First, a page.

This series, based on Joy Hakim’s book of the same name, discusses the Civil War and Reconstruction period in the context of the issue of freedom. The episodes “What is Freedom” and “Whose Land is This?” from this disk are especially helpful in illustrating the effects of Reconstruction on African-Americans in the South.

Gettysburg, New Line Cinema, 2003.
This film, based on Michael Shaara’s book The Killer Angels, is about the Battle of Gettysburg and those personalities surrounding it. While the film is too long to show in class (254 minutes), certain scenes could be used. One of the highlights of the film is the fight for Little Round Top.

Glory, Columbia Tri-Star, 1989.
This film is about the Massachusetts 54th Regiment, the Union’s first all-African American volunteer regiment. It covers the discrimination the regiment faced, the regiment’s development and preparation for battle, and the inter-personal relationships that develop among the soldiers themselves and between the soldiers and their white officers. The film ends with the 54th’leading a heroic charge on Ft. Wagner outside of Charleston, SC. This is also a long movie, so if time does not permit, selected scenes could be shown.

 
Websites

1863: Crossroads of Freedom, http://www.gilderlehrman.org/collection/treasures5.html
This site features images and information relevant to African-Americans in the Civil War. It argues that the war was at a stalemate in 1863, but Lincoln’s decision to enlist African-Americans dramatically changed the nature of the conflict. This site is especially relevant to this unit as it features a Currier and Ives print of the Massachusetts 54 Regiment.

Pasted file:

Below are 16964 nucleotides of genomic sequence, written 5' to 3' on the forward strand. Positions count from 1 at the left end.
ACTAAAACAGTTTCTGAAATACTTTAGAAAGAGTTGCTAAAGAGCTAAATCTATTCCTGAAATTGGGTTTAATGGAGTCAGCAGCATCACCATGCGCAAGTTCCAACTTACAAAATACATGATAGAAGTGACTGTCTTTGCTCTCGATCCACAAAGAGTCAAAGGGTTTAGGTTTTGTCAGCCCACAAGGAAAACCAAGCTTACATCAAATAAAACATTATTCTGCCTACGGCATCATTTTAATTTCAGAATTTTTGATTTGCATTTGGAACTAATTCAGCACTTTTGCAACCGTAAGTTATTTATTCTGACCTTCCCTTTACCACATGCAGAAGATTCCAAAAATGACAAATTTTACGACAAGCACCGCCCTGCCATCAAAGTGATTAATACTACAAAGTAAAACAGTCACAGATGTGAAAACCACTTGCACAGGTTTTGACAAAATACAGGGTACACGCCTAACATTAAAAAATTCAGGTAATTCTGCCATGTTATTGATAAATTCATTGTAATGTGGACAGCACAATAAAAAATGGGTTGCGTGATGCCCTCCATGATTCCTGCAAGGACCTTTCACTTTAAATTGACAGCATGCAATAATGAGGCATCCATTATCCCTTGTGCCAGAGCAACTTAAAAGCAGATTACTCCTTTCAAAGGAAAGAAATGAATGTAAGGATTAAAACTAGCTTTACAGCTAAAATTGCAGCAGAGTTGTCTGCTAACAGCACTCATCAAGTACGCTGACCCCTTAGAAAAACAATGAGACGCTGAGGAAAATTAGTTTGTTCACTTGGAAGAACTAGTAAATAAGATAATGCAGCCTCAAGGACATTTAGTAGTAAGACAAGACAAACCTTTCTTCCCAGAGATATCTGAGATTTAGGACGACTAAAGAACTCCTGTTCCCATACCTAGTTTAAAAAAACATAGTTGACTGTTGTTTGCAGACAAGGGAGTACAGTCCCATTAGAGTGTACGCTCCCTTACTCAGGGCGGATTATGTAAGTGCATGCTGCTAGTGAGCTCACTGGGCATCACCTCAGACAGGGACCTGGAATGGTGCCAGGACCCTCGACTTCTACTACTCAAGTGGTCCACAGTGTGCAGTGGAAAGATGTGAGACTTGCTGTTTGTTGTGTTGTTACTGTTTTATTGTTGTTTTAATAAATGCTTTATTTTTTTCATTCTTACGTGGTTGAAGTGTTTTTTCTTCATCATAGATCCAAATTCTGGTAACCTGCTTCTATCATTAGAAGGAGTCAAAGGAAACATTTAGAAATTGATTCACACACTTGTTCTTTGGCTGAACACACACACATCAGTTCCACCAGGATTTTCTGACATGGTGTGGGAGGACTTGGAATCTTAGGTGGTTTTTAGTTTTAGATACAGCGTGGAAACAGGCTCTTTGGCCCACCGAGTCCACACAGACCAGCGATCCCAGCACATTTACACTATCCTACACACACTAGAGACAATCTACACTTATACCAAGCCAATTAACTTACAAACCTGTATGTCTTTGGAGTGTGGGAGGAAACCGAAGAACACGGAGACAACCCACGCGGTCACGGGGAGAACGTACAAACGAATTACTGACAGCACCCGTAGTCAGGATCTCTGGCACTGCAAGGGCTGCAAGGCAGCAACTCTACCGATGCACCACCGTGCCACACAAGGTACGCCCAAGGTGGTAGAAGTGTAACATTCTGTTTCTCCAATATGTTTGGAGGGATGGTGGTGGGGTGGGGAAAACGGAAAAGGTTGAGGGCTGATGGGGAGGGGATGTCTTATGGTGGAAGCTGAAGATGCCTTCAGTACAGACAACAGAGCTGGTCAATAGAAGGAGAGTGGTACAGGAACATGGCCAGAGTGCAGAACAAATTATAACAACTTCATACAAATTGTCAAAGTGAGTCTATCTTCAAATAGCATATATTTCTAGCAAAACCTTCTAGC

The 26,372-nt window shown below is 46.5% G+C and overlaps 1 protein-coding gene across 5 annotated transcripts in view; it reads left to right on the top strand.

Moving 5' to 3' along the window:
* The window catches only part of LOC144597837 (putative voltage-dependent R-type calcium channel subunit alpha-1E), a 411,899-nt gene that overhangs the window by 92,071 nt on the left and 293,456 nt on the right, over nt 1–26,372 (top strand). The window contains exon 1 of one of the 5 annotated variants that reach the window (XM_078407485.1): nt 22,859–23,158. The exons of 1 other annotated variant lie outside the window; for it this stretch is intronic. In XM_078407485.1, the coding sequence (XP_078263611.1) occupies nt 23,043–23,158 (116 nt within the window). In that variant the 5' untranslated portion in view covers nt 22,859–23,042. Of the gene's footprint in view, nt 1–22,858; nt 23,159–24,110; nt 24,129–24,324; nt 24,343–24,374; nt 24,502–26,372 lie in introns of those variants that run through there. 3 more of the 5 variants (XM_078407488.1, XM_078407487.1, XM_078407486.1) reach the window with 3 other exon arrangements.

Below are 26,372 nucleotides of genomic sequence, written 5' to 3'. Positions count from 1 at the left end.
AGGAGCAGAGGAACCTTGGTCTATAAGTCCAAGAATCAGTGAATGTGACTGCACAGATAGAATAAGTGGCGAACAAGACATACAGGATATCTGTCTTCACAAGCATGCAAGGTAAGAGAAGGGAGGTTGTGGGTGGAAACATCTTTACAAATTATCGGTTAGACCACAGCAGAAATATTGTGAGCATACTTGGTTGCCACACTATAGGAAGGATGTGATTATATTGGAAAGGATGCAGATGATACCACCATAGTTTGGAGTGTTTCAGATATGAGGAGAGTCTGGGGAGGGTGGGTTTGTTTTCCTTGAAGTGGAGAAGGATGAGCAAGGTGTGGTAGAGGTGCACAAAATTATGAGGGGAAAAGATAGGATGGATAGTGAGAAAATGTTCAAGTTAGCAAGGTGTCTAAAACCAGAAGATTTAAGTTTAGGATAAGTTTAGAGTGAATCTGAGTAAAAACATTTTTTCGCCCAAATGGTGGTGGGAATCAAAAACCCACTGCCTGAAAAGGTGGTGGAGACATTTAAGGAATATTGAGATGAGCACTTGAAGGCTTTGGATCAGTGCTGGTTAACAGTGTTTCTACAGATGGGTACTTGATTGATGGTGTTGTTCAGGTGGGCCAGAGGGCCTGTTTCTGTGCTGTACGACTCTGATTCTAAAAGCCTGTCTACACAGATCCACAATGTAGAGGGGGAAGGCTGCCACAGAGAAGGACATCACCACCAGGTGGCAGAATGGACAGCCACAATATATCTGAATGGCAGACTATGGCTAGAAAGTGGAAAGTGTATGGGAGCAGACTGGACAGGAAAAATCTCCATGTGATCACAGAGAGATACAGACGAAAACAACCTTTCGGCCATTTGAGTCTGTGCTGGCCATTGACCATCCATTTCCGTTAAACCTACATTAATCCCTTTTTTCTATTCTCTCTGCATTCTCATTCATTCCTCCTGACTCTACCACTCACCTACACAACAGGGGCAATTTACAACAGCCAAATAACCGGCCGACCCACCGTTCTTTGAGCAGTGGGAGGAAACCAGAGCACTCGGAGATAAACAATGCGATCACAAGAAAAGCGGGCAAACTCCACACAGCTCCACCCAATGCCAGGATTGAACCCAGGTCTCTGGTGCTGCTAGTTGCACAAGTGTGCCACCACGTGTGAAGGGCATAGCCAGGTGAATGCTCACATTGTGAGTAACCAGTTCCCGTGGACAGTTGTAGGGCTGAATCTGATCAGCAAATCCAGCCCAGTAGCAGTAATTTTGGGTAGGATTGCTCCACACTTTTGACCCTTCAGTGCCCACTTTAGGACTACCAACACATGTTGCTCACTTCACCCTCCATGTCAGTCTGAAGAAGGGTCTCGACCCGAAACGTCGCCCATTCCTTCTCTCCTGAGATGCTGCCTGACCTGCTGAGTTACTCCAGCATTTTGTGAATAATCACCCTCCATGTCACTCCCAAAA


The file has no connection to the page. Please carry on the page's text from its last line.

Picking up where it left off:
America’s Reconstruction, http://www.digitalhistory.uh.edu/reconstruction/index.html
This site features images and information in a comprehensive look at the Reconstruction period. It examines early Reconstruction efforts even before the war ended and also connects Reconstruction with the Civil Rights era of the 20th century. If another day is desired on this unit, this would be an excellent web resource for your students to use. It could also be used later in the year to review Reconstruction before working on the Civil Rights SOL.

Appomattox, http://www.eyewitnesstohistory.com/appomatx.htm
Although many commercial sites can be problematic, this one offers some primary sources on the surrender at Appomattox. The focus is on the letters written between Grant and Lee leading up to Lee’s surrender. In between the primary material, background information is inserted to put the sources in context for the students. This site includes a link to the surrender terms.

http://www.nps.gov/apco/surrend.htm
This site addresses Lee’s surrender to Grant at the McLean House and also mentions other military leaders who surrendered in the following months. This site discusses the details of the Gentleman’s Agreement between Lee and Grant and also supplies a diagram of who was present during the signing of the surrender.

Assassination of Abraham Lincoln, http://www.click2history.com/abraham_lincoln/lincoln_assassination.htm
This website covers the assassination of Lincoln in several chapters. It includes many links to primary sources from sources such as the National Archives, the Library of Congress, and the Surratt House Museum. This could be used if you want to spend more time on this topic than the SOL Crosswalk of Content allows.

Colored Troops — American Civil War, http://americancivilwar.com/colored/colored_troops.html
This page examines the role of African-Americans serving in the Union and Confederate military. It also provides links to information on Frederick Douglass and Medal of Honor winners among the USCT.

The Fight for Emancipation, http://www.history.rochester.edu/class/douglass/part4.html
This website focuses on Frederick Douglass during the Civil War. It addresses the issues surrounding emancipation of slavery and also the enlistment of African-Americans in the U.S. Army.

The Gilder Lehrman Institute of American History, http://www.gilderlehrman.org/teachers/modules.html
This website offers modules for units related to this unit as well as for other units. The modules provide suggested activities, primary sources, visuals, and other resources.

History Matters, http://historymatters.gmu.edu/mse/Photos/early.html